Thursday, June 18, 2009


Inauguration of the Pleasure Dome (1954; color, 38 minutes) shifts Anger's energies into magical overdrive. Photographed in the spirit of Art Nouveau, the film had its genesis in a "Come As Your Madness" masquerade ball thrown by Renate Loome (Lilith) and Paul Mathison (who played Pan and designed the picture's striking titles.) In attendance were eroticist Anais Nin (Astarte), her head encased in a birdcage filled with "the ticker tape of the unconscious." Anger appeared as Hecate, while Curtis Harrington arrived as Cesare the Somnambulist from Robert Weine's The Cabinet of Dr. Caligari (1919). (Harrington later surfaced from the underground to create such memorable features as 1961's mermaid mood song Night Tide). Samson De Brier (formerly Arthur Jasmine), who had appeared in Alla Nazimova's 1923 production of Oscar Wilde's Salome, came as an Eastern potentate, while Kathryn Kaddell attended as Cleopatra, evolving into Isis for Pleasure Dome. Looming over all of them was Marjorie Cameron, whom Anger had befriended. "She is surrounded by an evil aura," Nin wrote at the time, "which fascinates Paul, Curtis, and Kenneth." Cameron was the flame-haired widow of Jack Parsons, a Crowley disciple who worked as a rocket scientist at Pasadena's Jet Propulsion Laboratory. Parsons was much taken with Crowley's pivotal poem/scripture The Book of the Law, which prophesied the death of Christianity and the ascension of Horus, Crowley's "Crowned and Conquering Child." Eager to speed the New Aeon along, Parsons executed the Babalon Working with scribe and pulp novelist/Dianetics guru L. Ron Hubbard. Parsons' masturbatory magic, he believed, attracted the elemental Cameron to him (a good thing, too, as Hubbard had seduced Parsons' girlfriend in the interim) and they attempted to conceive a moonchild. Parsons later blew himself up in a chemical experiment, though more conspiracy-minded souls insist he was engaged in some diabolical act.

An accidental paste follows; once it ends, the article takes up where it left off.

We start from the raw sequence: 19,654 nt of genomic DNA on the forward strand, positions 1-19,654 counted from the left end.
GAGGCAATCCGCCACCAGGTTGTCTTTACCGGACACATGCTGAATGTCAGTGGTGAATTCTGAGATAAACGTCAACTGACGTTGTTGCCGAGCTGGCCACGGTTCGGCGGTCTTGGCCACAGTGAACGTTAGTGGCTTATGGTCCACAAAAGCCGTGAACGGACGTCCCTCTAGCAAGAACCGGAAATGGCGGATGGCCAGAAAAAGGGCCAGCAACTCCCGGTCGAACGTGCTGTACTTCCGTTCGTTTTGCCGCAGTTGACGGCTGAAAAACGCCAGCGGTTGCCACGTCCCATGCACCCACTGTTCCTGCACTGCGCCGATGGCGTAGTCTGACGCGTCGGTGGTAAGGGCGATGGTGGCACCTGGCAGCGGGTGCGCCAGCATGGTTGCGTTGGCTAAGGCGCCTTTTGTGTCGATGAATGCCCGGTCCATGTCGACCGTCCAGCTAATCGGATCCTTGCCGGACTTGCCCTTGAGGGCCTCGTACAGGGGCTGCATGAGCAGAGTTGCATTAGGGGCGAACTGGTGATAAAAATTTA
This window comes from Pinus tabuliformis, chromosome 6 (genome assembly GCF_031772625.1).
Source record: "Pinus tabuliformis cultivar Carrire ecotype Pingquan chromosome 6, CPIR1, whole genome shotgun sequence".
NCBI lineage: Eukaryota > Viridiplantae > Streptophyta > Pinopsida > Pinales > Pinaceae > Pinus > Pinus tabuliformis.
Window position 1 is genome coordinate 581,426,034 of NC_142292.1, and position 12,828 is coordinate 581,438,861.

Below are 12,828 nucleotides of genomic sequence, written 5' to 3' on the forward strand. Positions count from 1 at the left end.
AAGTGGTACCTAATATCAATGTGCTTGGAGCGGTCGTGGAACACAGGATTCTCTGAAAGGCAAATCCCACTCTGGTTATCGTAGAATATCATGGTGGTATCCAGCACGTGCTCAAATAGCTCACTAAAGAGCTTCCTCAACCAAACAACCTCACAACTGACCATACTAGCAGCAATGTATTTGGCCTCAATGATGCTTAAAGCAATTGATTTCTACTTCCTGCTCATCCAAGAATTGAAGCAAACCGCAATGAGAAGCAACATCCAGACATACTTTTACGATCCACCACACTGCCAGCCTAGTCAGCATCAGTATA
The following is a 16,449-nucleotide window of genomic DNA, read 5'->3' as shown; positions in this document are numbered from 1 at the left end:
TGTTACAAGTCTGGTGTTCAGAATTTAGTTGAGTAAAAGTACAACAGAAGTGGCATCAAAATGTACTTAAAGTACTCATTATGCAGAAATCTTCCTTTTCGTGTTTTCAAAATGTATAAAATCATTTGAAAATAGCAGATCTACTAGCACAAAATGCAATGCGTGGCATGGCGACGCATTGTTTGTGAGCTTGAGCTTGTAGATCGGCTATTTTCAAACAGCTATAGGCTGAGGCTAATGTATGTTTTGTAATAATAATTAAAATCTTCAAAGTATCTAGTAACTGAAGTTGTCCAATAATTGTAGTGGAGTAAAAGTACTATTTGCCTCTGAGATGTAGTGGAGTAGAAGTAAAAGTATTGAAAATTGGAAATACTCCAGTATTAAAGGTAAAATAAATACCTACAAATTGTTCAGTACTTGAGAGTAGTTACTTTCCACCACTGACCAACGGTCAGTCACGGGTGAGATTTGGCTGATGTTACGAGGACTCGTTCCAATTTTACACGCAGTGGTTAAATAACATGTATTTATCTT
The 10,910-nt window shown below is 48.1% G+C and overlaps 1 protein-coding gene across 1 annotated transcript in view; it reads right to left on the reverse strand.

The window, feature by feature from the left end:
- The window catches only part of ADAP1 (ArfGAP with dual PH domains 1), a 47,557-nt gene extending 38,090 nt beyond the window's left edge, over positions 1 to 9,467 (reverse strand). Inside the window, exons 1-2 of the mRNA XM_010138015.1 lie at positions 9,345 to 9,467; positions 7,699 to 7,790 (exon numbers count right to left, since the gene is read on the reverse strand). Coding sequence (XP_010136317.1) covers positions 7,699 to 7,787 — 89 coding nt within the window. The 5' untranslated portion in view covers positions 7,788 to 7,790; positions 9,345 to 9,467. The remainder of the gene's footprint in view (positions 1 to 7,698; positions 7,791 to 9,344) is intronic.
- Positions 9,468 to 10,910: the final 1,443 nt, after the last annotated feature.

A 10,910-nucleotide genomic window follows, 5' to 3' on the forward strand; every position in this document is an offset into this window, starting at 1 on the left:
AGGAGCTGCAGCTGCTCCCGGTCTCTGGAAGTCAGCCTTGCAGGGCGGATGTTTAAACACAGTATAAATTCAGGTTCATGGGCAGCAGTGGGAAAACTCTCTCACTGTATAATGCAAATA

The film was photographed at De Brier's house, which Anger had previously requisitioned for Puce Moment. Anger comments on the audio track that De Brier "had his own universe in his home, which was unique in Hollywood." This total environment with its incredible orange doors and gold-leaf ceilings was worthy of J.K. Huysman's Des Esseintes, and ideal for Anger's phantasmagoric vision. Betty Vaughn, De Brier's houseguest, was intended to take over the role of Hecate, but she dropped out of the picture after a row with the director, leaving Anger to return as the crossroads goddess. Personality flare-ups between Nin and Cameron resulted in the prominence of the latter. "This is a card game and the stake is ego," De Brier cannily noted in his diary.

Harrington pointed out "that nobody in the cast knew how they were going to be used in the finished film," but the result is spectacular, funny, and disturbing. Pleasure Dome references Samuel Taylor Coleridge's "Kubla Kahn," and assembles characters from various mythologies for a Eucharistic orgy--Bacchus being torn by the Bacchantes. De Brier shines in multiple roles as Lord Shiva, the Great Beast 666, Osiris, Cagliostro, and Nero, while Cameron doubles as the Scarlet Woman and Lady Kali. Loome's son Peter, appearing as Ganymede, recalls Shakespeare's Changeling Prince. The mythopoeic mix starts slowly, building and building until--as Shiva spikes Pan's yage--it erupts in a chromophonic frenzy of crosscuts and superimpositions. It is here that Anger's careful study of Eisenstein's theory of montage metamorphosizes into a butterfly of dark and paranoid beauty. Especially effective is the sampling of Henry Otto's Dante's Inferno (1924) as the inflamed women swarm lustily over Pan, their personalities dissolving in ecstatic affirmation. Anger's sense of space is simultaneously vast and claustrophobic, reinforcing the director's notion that the Pleasure Dome being inaugurated is an escape-proof prison--the downside, it would seem, of any total environment.